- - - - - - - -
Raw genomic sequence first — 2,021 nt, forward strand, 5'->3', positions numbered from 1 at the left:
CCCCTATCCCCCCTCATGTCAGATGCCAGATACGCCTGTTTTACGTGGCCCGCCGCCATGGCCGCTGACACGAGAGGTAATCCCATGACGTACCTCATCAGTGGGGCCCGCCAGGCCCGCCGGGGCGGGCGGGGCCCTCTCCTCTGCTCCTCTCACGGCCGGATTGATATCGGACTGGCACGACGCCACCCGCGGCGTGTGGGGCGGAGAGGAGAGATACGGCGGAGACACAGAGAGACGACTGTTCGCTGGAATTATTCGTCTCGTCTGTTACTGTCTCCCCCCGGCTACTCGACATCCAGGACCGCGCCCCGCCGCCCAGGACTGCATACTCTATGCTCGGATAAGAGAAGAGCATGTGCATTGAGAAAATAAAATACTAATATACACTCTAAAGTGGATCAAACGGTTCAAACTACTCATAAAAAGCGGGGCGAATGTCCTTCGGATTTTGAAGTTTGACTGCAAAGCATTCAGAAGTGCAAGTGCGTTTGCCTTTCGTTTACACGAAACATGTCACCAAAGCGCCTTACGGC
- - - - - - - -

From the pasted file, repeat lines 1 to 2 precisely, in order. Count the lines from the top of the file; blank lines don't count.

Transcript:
Raw genomic sequence first — 2,021 nt, forward strand, 5'->3', positions numbered from 1 at the left:
CCCCTATCCCCCCTCATGTCAGATGCCAGATACGCCTGTTTTACGTGGCCCGCCGCCATGGCCGCTGACACGAGAGGTAATCCCATGACGTACCTCATCAGTGGGGCCCGCCAGGCCCGCCGGGGCGGGCGGGGCCCTCTCCTCTGCTCCTCTCACGGCCGGATTGATATCGGACTGGCACGACGCCACCCGCGGCGTGTGGGGCGGAGAGGAGAGATACGGCGGAGACACAGAGAGACGACTGTTCGCTGGAATTATTCGTCTCGTCTGTTACTGTCTCCCCCCGGCTACTCGACATCCAGGACCGCGCCCCGCCGCCCAGGACTGCATACTCTATGCTCGGATAAGAGAAGAGCATGTGCATTGAGAAAATAAAATACTAATATACACTCTAAAGTGGATCAAACGGTTCAAACTACTCATAAAAAGCGGGGCGAATGTCCTTCGGATTTTGAAGTTTGACTGCAAAGCATTCAGAAGTGCAAGTGCGTTTGCCTTTCGTTTACACGAAACATGTCACCAAAGCGCCTTACGGC